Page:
I don't normally do rants in this space. Unless you're very, very skilled at invective, they're generally boring to read, and as I get older I'm becoming less and less interested in strident hatred and somewhat more tolerant towards the billions of things that irritate me. (Admittedly, the Thorazine is also a contributing factor here.) But this noxious column by the awful Chicago Sun-Times columnist Jay Mariotti has forced me to flog one of my favorite hobby horses - the irritating tendency of sportswriters to set themselves up as the moral arbiters of the entire nation. I'm not sure what I loathe most about this piece. The insane overreaction to an unfortunate but common incident in places where alcohol is consumed, with as many shame-inducing adjectives as humanly possible? The statement that anyone who doesn't share the author's hysterical indignation is no worse than the people who physically beat up someone? The general argument that America is plunging into debauchery of Caligula's Rome or Studio 54 proportions because some loons hit a guy at a ballgame?
Mariotti is hardly the only one who does this. The noxious Rick Reilly has been filling the back page of Sports Illustrated with fingers points in a shaming fashion for almost two decades now. And Phil Mushnick of the New York Post manages three columns a week, each of which makes the argument that sports and the society that spawned them has found a deeper and deeper sewer to wallow in. (It should be noted that Mushnick has never mentioned the irony or hypocrisy implicit in writing this sort of column in the FUCKING NEW YORK FUCKING POST, nestled in between ads for Asian massage parlors and escort services.) In fact, scratch any sports columnist (with the notable exception of Ray Ratto of the San Francisco Chronicle, perhaps the only writer in the country who has some a realistic idea of how sports actually fits into society), and you'll find a budding Carry Nation who will never pass up the opportunity to earnestly wring their hands over the fact that athletes and fans are human beings and don't generally act like Wheaties box models every minute of their lives.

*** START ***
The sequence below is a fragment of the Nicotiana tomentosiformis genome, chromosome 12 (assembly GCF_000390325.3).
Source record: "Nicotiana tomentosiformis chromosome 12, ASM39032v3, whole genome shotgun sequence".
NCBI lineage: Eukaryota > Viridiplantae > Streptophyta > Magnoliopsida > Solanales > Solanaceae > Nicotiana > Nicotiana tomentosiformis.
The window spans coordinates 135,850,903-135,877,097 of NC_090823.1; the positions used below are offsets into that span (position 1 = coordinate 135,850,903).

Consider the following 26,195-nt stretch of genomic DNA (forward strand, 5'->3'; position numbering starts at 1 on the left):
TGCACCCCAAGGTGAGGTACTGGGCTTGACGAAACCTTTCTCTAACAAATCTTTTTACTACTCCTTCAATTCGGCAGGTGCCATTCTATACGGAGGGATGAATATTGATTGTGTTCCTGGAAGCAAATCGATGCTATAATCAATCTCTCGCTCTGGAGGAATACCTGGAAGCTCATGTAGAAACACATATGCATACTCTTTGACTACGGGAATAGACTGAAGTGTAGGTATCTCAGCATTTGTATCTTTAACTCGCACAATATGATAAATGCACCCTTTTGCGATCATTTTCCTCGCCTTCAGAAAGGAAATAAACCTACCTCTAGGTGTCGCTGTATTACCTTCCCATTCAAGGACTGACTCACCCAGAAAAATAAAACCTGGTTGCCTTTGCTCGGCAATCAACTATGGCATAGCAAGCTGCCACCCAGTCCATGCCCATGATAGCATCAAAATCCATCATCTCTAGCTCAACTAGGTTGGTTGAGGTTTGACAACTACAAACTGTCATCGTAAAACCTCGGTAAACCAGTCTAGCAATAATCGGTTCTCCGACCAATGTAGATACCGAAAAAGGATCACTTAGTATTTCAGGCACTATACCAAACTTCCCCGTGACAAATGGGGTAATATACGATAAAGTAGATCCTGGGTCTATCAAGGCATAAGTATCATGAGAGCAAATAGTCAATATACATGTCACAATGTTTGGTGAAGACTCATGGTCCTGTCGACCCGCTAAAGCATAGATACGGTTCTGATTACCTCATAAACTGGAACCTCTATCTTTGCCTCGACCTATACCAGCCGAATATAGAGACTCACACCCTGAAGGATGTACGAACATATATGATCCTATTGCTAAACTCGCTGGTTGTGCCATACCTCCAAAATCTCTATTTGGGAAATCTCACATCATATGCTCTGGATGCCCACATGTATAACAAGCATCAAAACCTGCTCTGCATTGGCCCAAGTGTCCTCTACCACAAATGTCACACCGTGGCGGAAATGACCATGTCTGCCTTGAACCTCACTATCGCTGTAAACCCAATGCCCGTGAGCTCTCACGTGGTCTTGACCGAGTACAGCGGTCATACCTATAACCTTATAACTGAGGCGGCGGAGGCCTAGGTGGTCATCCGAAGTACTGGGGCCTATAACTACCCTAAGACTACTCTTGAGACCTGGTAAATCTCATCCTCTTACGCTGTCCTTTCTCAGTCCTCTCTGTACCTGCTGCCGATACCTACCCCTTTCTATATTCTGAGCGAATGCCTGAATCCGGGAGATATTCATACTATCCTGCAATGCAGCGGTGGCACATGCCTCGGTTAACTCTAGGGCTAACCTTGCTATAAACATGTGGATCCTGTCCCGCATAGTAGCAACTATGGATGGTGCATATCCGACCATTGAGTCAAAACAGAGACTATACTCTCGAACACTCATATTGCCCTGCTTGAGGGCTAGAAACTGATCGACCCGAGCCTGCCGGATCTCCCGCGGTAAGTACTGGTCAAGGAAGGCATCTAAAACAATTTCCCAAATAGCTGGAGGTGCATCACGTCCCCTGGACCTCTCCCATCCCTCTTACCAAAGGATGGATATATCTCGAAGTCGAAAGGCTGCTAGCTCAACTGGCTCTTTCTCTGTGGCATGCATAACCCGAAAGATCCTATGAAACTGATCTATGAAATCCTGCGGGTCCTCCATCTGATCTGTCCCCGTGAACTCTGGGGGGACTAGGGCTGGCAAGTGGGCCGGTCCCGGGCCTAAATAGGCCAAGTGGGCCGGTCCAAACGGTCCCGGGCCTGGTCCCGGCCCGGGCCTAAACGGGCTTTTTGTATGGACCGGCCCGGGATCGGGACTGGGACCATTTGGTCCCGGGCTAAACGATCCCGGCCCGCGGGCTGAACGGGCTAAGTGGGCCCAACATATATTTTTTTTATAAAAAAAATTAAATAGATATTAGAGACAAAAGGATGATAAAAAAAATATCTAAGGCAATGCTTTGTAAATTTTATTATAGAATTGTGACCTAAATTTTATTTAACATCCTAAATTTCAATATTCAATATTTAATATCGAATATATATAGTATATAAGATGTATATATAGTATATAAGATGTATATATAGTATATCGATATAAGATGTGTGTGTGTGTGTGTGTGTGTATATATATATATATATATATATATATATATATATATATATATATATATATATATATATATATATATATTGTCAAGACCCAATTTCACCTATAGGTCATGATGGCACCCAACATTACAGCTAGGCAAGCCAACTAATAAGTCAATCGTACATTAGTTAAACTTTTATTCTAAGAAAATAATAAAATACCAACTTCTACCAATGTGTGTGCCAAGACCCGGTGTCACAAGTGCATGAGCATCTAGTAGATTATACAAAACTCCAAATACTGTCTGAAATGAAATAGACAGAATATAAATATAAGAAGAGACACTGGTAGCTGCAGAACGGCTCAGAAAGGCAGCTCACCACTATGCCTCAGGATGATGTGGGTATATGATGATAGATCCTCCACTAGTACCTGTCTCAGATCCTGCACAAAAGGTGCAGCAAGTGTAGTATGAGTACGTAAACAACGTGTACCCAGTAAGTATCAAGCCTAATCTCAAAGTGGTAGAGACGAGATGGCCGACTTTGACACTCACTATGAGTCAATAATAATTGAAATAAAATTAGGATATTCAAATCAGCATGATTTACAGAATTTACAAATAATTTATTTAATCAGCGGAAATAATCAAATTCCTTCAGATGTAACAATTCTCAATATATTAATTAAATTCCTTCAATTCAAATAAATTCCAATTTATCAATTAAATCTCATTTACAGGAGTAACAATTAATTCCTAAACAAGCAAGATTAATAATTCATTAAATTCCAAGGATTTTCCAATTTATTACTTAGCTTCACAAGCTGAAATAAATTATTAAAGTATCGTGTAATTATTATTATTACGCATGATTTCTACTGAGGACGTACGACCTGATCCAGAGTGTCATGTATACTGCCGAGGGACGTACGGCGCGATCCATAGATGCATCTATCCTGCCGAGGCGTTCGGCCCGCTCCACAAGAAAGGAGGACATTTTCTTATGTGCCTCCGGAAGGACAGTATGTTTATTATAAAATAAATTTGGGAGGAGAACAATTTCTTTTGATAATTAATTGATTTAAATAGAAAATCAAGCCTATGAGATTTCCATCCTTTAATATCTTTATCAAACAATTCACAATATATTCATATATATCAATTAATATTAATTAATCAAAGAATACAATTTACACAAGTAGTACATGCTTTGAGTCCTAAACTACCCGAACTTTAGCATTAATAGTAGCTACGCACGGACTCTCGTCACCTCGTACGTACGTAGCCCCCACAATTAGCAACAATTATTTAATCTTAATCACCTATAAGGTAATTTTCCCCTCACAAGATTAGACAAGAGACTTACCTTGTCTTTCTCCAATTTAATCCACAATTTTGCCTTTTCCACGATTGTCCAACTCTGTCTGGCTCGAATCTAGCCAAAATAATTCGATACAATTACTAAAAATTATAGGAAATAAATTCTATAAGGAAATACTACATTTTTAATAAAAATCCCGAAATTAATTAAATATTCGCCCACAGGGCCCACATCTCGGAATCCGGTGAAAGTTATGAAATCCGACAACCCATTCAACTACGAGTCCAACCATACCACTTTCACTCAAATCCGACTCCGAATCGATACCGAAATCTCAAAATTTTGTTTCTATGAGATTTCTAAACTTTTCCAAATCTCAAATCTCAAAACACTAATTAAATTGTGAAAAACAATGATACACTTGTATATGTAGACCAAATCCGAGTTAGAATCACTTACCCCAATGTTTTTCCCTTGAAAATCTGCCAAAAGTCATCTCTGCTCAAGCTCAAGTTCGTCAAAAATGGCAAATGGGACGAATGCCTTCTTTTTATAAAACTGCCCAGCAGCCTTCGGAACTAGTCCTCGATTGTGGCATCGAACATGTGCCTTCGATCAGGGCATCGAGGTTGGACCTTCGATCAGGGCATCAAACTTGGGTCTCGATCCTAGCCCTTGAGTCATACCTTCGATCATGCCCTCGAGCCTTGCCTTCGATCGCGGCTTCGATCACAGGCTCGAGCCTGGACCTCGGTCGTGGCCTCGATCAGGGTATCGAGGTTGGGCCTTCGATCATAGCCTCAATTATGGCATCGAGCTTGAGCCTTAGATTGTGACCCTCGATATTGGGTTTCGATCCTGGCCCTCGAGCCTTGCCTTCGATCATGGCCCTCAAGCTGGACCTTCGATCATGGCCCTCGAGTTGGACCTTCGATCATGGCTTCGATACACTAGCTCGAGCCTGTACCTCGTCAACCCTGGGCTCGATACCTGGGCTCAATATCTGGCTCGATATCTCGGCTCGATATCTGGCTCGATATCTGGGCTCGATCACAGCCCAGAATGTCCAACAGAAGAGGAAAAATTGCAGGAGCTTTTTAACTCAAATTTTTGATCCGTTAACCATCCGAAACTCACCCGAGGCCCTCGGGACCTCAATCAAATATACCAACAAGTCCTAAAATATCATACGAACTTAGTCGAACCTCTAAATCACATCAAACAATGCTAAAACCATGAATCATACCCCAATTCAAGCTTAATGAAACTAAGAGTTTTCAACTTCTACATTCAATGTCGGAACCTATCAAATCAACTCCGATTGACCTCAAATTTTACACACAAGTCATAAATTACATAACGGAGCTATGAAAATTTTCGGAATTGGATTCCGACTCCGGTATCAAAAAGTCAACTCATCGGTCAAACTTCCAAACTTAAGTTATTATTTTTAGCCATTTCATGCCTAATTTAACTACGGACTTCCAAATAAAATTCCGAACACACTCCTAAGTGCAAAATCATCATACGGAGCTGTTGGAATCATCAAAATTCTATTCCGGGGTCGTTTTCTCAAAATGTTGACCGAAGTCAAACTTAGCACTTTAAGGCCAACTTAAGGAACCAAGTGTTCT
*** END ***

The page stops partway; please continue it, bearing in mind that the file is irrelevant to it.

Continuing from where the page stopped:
Why? I have a few theories. Most of these columnists are baby boomers and the boomer generation is in full jeremiad mode at this point. Combine the boomer generation's stranglehold on the media with the universal tendency to decry the way things are and long for a nonexistent age of past glories, and we'll be hearing this sort of doomsaying until the last one of them retires. And let's face it, everyone enjoys the sweet buzz of feeling morally superior to someone else, and they're just lucky enough to get a public forum to express theirs. But I suspect the main factor is that sportswriters have a hard time accepting or even embracing the reality that they essentially provide the same service as the guy who writes the Junior Jumble. They're providing entertainment, not information that's viewed as important or relevant, and most people will take them less seriously than general news reporters. So, what do you do with those feelings of inadequacy and jealousy? You turn on Barry Bonds, or a couple of guys who get into a fight at a ballpark, and hold them up as examples of a society gone hellishly wrong. Sports is a microcosm of society, after all! (Except that everyone's wealthy, receives massive amounts of public adulation, and has skills that are extremely rare and considered valuable by society. Otherwise, they're entirely comparable to us normal types.)
So, sportswriters of America, I have a simple request. Please stick to discussing trades and demanding that owners fire coaches. Hang out with the people who write the style page, who have a better idea of where they fit into the media spectrum. (Except for Lynn Johnston. I think I'd rather read 100 columns about what a bad guy Barry Bonds is than one "For Better or For Worse" strip.) Providing entertainment is a noble goal. Embrace your "irrelevance": serious news reporting is an overrated gig anyway. Just be thankful that you don't spend your waking hours at city hall meetings or rewriting the police blotter.